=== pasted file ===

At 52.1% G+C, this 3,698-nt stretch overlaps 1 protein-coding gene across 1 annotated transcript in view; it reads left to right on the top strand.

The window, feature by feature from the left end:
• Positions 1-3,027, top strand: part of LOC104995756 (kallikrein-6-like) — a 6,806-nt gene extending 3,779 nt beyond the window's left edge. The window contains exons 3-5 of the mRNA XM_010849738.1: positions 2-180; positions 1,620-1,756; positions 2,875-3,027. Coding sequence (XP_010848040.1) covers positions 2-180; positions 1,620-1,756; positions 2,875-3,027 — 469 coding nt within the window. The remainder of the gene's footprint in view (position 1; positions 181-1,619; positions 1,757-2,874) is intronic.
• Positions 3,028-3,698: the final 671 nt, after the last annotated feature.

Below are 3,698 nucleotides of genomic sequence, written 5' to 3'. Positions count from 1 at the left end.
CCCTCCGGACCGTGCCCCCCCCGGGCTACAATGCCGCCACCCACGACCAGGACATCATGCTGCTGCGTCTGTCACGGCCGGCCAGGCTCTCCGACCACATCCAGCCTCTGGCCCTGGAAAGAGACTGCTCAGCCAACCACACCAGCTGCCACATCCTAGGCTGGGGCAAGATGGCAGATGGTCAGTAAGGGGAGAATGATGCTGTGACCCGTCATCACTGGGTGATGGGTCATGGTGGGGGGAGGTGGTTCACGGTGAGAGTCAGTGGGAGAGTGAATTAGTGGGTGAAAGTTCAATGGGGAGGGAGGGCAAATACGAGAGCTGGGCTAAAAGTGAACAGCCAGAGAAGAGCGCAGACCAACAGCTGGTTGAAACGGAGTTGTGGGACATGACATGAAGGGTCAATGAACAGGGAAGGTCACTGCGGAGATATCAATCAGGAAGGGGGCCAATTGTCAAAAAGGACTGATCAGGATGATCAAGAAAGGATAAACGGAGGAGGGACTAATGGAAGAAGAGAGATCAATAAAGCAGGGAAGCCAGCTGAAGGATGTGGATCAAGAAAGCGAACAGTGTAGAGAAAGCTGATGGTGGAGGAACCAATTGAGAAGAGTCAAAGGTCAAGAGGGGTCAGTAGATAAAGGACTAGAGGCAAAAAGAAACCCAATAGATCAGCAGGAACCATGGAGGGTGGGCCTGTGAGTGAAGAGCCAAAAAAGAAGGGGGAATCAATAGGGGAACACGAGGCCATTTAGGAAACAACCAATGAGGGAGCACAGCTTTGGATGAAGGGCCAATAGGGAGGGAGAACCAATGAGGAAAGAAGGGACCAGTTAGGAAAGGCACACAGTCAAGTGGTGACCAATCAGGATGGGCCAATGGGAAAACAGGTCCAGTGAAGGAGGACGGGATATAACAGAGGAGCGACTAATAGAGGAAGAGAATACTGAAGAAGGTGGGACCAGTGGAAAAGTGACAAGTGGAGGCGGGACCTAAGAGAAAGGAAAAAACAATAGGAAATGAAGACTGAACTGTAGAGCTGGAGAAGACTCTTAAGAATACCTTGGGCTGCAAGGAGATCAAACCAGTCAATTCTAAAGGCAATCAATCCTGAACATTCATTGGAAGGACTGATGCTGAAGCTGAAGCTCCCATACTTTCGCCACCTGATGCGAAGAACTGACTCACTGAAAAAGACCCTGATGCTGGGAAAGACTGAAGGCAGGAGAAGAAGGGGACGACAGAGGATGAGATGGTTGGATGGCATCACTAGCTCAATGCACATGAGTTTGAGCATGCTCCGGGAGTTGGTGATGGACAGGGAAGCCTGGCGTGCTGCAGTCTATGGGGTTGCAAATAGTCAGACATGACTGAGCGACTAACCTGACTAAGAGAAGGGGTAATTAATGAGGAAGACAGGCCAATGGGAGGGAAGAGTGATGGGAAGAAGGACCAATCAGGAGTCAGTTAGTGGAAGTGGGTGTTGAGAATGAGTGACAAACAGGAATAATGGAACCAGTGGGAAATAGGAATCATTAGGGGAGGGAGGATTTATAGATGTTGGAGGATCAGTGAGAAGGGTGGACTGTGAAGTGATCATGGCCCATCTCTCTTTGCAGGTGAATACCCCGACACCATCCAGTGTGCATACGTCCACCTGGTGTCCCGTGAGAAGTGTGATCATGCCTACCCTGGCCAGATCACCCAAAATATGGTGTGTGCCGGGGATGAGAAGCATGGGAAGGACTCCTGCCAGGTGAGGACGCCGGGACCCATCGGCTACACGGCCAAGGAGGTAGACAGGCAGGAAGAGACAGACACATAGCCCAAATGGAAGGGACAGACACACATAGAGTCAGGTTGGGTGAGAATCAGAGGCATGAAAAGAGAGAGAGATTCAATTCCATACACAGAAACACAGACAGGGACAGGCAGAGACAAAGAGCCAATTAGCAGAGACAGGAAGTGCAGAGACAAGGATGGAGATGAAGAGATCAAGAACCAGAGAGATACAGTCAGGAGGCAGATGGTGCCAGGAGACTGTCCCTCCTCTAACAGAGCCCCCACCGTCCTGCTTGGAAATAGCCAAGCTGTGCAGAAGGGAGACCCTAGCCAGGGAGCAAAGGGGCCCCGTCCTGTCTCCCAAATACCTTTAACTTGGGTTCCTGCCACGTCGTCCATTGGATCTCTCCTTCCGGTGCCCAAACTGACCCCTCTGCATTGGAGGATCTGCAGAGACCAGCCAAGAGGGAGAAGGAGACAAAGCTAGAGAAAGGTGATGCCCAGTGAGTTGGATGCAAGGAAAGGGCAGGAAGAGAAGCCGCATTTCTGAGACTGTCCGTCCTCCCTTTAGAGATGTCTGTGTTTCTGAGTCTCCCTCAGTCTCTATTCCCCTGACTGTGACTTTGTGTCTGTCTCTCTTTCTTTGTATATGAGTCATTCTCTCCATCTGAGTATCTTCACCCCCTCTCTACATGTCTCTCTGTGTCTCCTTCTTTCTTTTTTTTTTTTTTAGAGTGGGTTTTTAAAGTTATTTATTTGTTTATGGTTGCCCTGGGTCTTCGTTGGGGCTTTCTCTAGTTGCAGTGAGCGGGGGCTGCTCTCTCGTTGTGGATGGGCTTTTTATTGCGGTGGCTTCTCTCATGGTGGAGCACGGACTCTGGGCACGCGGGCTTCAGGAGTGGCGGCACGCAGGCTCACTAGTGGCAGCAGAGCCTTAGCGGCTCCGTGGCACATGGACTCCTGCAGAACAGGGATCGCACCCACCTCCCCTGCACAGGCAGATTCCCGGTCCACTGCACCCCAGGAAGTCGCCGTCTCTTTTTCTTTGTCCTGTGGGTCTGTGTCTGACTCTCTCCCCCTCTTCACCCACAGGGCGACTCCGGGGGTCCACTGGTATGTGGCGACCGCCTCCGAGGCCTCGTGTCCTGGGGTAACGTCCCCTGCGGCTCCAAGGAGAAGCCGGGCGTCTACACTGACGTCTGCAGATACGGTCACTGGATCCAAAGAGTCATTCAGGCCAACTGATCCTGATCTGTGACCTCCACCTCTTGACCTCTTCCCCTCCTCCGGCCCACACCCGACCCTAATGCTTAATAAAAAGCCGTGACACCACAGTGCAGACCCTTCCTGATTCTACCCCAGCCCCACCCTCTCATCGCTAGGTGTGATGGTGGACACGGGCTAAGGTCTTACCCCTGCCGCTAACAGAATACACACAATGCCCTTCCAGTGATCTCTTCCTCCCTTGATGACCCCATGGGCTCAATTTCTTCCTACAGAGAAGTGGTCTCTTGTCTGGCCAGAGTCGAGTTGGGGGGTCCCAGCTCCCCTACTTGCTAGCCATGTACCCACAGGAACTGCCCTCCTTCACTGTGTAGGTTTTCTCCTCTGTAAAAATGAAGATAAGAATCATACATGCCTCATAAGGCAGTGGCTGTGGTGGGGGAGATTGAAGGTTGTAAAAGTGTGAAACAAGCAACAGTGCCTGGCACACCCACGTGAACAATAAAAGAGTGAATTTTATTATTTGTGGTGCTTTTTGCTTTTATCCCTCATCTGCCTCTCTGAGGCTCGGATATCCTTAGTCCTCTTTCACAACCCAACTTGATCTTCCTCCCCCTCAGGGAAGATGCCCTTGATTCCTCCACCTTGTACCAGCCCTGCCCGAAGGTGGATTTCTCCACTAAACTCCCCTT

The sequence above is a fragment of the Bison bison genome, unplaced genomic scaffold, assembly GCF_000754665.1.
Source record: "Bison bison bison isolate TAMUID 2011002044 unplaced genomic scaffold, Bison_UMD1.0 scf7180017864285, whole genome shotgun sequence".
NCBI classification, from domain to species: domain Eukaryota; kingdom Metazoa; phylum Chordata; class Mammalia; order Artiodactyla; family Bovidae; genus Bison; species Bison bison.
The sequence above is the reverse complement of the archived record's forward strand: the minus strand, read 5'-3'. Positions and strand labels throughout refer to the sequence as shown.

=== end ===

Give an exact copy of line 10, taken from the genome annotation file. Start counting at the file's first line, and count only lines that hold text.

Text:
The sequence above is the reverse complement of the archived record's forward strand: the minus strand, read 5'-3'. Positions and strand labels throughout refer to the sequence as shown.